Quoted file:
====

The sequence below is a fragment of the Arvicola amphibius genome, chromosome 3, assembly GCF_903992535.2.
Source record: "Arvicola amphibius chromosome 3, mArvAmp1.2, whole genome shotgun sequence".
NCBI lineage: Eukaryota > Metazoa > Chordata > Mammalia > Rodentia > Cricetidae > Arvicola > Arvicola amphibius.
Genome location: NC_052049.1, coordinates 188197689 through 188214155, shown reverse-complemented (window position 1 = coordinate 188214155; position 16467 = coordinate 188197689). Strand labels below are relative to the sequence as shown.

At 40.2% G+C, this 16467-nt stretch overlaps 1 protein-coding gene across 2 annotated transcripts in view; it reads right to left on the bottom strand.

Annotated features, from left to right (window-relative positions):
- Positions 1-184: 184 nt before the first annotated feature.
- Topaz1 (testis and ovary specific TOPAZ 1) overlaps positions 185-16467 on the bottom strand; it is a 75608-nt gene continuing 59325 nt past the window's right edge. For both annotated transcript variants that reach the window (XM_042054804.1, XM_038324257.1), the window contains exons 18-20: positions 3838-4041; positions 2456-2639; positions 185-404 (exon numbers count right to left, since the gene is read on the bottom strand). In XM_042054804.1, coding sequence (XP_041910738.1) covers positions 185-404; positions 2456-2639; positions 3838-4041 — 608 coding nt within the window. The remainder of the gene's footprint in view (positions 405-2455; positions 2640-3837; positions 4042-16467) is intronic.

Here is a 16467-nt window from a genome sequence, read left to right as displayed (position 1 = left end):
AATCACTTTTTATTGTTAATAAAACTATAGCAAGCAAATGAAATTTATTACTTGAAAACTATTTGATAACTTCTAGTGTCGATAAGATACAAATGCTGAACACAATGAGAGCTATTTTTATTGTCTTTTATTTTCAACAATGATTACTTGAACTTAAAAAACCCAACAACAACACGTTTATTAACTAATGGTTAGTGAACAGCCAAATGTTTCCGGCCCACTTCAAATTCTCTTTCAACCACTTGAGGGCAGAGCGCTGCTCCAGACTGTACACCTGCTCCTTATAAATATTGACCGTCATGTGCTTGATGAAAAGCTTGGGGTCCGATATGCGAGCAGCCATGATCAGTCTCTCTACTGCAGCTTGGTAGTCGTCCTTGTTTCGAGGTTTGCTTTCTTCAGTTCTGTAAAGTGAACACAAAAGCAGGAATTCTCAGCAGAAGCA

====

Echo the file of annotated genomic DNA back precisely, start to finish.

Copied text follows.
The sequence below is a fragment of the Arvicola amphibius genome, chromosome 3, assembly GCF_903992535.2.
Source record: "Arvicola amphibius chromosome 3, mArvAmp1.2, whole genome shotgun sequence".
NCBI lineage: Eukaryota > Metazoa > Chordata > Mammalia > Rodentia > Cricetidae > Arvicola > Arvicola amphibius.
Genome location: NC_052049.1, coordinates 188197689 through 188214155, shown reverse-complemented (window position 1 = coordinate 188214155; position 16467 = coordinate 188197689). Strand labels below are relative to the sequence as shown.

At 40.2% G+C, this 16467-nt stretch overlaps 1 protein-coding gene across 2 annotated transcripts in view; it reads right to left on the bottom strand.

Annotated features, from left to right (window-relative positions):
- Positions 1-184: 184 nt before the first annotated feature.
- Topaz1 (testis and ovary specific TOPAZ 1) overlaps positions 185-16467 on the bottom strand; it is a 75608-nt gene continuing 59325 nt past the window's right edge. For both annotated transcript variants that reach the window (XM_042054804.1, XM_038324257.1), the window contains exons 18-20: positions 3838-4041; positions 2456-2639; positions 185-404 (exon numbers count right to left, since the gene is read on the bottom strand). In XM_042054804.1, coding sequence (XP_041910738.1) covers positions 185-404; positions 2456-2639; positions 3838-4041 — 608 coding nt within the window. The remainder of the gene's footprint in view (positions 405-2455; positions 2640-3837; positions 4042-16467) is intronic.

Here is a 16467-nt window from a genome sequence, read left to right as displayed (position 1 = left end):
AATCACTTTTTATTGTTAATAAAACTATAGCAAGCAAATGAAATTTATTACTTGAAAACTATTTGATAACTTCTAGTGTCGATAAGATACAAATGCTGAACACAATGAGAGCTATTTTTATTGTCTTTTATTTTCAACAATGATTACTTGAACTTAAAAAACCCAACAACAACACGTTTATTAACTAATGGTTAGTGAACAGCCAAATGTTTCCGGCCCACTTCAAATTCTCTTTCAACCACTTGAGGGCAGAGCGCTGCTCCAGACTGTACACCTGCTCCTTATAAATATTGACCGTCATGTGCTTGATGAAAAGCTTGGGGTCCGATATGCGAGCAGCCATGATCAGTCTCTCTACTGCAGCTTGGTAGTCGTCCTTGTTTCGAGGTTTGCTTTCTTCAGTTCTGTAAAGTGAACACAAAAGCAGGAATTCTCAGCAGAAGCA